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Salem Community Patriot
October 15, 2010 - 9
submitted by BJ’s Wholesale Club BJ’s Wholesale Club in Salem announces that through its Adopt-A-School (ADAS) Program, they will partner with Walter Haigh School to help enhance existing curriculum that best meet the educational needs of local children and families. “BJ’s Wholesale Club takes great pride in supporting educational programs, and we look forward to this year’s partnership with Walter Haigh School,” said Danielle Salvetti, community relations specialist for BJ’s Wholesale Club. “Throughout the school year, BJ’s will provide students with opportunities that help them grow into active citizens throughout their community.”
BJ’s Wholesale Club in Salem ‘Adopts’ Walter Haigh School this Year
BJ’s offers two versions of its ADAS Program: “Giving” and “GRADES.” Walter Haigh School will participate in the “GRADES” program, receiving donations to use toward discretionary programs such as field trips and special events, reading enhancement programs, or other educational needs. The program also provides a complimentary BJ’s Membership and invitations to BJ’s-sponsored events that promote good citizenship or build learning skills. Additionally, the school will work with the BJ’s Community Relations Specialist to develop customized partnership plans focused on curriculum enhancement, community involvement, and fundraising. Schools then work with their local BJ’s Clubs to implement these plans. On September 28, students from Walter Haigh School were invited to the BJ’s in Salem to kick off their academic partnership. Children took part in stimulating activities such as a scavenger hunt and coloring contest. The students also unveiled the Haigh School partnership banner, which was designed by the Haigh School art teacher. “Our goal is to develop a relationship with a community member that would benefit the students of the Haigh School and the community at large. In addition, we hope to educate the residents of Salem of the endless possibilities that can be achieved when members of the community work together,” said Christine HoneyNadeau, principal of the Walter Haigh School.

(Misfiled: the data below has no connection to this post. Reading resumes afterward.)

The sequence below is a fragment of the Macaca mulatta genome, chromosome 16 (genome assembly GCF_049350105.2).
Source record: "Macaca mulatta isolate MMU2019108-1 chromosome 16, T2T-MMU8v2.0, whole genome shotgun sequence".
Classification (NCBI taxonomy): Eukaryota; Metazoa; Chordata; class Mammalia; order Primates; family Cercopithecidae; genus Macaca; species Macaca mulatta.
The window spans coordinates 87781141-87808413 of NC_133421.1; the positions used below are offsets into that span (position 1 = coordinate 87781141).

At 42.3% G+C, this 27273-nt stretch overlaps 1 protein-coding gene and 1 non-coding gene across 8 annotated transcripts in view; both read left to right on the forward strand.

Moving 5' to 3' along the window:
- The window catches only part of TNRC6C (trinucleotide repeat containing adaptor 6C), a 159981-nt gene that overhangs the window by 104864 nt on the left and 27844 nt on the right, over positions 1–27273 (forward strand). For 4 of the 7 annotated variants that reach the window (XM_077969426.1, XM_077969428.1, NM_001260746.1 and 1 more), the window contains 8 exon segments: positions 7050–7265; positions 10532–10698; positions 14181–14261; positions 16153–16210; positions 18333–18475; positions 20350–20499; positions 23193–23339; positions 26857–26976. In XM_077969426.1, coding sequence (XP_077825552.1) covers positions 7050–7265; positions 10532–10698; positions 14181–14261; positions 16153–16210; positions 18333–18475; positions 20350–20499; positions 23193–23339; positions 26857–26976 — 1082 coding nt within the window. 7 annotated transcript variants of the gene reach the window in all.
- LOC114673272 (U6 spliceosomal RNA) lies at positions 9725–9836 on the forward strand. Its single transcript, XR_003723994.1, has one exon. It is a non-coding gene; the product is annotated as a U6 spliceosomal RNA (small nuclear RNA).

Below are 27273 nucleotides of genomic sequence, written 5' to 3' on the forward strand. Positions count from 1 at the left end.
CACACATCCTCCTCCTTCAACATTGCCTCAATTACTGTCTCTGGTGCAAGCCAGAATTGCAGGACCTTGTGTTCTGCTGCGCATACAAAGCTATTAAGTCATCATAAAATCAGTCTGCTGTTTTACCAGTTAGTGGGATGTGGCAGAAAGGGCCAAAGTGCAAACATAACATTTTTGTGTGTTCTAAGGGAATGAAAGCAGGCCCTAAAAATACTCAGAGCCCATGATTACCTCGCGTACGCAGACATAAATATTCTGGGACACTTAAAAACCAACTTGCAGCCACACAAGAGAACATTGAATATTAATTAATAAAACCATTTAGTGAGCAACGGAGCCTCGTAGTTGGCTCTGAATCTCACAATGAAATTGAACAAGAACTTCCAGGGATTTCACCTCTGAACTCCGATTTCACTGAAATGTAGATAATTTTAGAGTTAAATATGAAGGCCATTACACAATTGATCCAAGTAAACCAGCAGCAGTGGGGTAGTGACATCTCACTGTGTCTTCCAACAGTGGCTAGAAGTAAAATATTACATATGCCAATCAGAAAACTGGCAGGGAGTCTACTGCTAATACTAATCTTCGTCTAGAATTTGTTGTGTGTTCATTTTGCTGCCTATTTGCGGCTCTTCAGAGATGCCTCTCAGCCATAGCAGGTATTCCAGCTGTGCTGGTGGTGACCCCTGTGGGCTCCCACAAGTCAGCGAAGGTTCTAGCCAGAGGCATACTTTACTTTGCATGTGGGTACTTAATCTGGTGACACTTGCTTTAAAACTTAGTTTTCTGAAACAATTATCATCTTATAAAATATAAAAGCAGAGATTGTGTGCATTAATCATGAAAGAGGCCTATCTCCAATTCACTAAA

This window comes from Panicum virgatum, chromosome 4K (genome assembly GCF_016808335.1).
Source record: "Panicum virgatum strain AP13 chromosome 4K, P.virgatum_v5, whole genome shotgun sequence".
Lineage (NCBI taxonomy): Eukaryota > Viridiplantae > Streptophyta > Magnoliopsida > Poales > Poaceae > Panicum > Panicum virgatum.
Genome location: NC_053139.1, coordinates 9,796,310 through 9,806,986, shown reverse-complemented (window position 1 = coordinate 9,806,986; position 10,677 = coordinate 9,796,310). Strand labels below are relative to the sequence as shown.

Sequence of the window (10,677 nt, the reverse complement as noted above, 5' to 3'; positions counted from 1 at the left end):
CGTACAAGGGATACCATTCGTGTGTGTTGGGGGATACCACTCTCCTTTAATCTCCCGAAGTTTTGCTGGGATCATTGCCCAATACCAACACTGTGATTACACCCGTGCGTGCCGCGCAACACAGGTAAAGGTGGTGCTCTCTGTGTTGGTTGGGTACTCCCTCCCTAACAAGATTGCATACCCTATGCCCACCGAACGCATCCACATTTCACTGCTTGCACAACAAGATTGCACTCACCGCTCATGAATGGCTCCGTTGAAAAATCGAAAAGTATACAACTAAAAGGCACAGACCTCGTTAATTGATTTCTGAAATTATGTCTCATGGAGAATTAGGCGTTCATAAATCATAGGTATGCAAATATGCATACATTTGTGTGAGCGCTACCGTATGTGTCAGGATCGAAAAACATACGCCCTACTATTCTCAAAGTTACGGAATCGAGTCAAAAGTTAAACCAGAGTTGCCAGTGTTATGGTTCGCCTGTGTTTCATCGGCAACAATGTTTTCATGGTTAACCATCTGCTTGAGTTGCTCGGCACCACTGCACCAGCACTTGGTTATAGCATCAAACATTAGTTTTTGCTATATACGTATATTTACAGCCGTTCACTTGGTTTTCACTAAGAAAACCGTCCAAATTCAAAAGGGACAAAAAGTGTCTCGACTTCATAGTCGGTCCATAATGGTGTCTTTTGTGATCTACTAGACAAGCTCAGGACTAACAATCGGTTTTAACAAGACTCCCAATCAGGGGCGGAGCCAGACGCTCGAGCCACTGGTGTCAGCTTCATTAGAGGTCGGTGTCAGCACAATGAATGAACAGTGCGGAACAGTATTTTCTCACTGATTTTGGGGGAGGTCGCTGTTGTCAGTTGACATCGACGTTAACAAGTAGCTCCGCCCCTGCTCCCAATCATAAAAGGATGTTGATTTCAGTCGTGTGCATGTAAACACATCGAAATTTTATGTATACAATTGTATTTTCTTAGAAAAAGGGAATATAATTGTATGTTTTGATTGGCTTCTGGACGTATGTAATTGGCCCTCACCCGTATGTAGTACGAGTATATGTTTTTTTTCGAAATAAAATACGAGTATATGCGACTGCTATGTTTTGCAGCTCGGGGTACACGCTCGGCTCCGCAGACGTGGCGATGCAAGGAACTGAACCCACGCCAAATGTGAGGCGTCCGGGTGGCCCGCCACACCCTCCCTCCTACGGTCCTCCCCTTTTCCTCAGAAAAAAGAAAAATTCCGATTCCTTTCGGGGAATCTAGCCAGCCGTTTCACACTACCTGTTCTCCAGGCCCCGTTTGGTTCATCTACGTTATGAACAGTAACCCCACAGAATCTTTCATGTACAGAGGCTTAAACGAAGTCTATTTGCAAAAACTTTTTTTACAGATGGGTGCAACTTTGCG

Silverthorne Celebrates National Adult Day Week
homemaker and mother of three She reads for … √ local news affecting her family √ money-saving coupon circulars
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by Robyn Hatch Silverthorne Adult Day Care celebrated National Adult Day Week in style! The participants enjoyed all sorts of special activities last week. First, they took the new transport bus and enjoyed a lunch out with the staff at Windham Junction. Participants included Helen Razzioni, 84; Mal Inowski, 85; Joanne Green, 60; Ray Backler, 89; Charlene Kimberly Larson Diamatteo, 86; Hank Gagnon, 83; Rita homemaker and mother of three Darois, 89; and Joe Roldan, 79. During the She reads for … luncheon, the group got to be even better friends than they already were. √ local news affecting her family The next day, the participants enjoyed a √ money-saving coupon circulars musical entertainment special, and finally, Find what you’re a huge pizza party ended up the week for looking for in all. Hank Gagnon, 83, changes his mind again when deciding what to order, and Rita Darois, 89, gets ready to order
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Salem Community Patriot
10 - October 15, 2010
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Russ Ingram Enjoys a Real Retirement after Primary Loss